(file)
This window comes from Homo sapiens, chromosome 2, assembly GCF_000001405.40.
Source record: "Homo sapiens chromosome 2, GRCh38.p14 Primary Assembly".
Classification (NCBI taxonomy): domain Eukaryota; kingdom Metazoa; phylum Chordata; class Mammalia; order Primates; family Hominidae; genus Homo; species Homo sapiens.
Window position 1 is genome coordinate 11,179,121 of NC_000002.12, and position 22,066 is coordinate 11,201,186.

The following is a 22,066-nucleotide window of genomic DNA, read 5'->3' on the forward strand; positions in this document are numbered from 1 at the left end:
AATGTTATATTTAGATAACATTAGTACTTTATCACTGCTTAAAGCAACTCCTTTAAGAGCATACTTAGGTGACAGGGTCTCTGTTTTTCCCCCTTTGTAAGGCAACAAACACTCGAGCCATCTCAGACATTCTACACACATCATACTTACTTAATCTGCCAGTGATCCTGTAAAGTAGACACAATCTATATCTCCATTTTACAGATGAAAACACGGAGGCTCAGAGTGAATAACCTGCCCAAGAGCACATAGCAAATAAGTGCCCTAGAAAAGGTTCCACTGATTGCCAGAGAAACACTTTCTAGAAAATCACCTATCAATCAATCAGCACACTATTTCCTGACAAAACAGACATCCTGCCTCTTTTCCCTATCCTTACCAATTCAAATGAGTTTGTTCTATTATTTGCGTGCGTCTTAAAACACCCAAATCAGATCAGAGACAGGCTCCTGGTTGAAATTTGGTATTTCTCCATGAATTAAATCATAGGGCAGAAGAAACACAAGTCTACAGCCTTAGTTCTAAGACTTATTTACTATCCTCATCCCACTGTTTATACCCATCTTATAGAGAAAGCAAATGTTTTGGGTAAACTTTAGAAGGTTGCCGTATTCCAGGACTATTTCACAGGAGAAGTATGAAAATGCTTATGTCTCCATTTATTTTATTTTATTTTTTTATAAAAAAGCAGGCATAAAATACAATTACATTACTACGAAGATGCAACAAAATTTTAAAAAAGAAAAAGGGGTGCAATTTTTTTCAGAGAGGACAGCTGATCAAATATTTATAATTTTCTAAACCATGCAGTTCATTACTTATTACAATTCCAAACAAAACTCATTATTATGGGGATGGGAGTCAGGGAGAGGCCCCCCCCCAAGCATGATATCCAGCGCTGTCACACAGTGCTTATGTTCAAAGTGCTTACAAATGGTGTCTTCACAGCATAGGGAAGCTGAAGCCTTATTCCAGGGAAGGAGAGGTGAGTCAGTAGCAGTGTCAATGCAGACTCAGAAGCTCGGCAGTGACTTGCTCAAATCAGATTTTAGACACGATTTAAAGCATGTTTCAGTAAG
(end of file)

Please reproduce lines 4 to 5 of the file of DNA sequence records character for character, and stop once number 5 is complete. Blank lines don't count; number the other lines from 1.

Window position 1 is genome coordinate 11,179,121 of NC_000002.12, and position 22,066 is coordinate 11,201,186.

The following is a 22,066-nucleotide window of genomic DNA, read 5'->3' on the forward strand; positions in this document are numbered from 1 at the left end: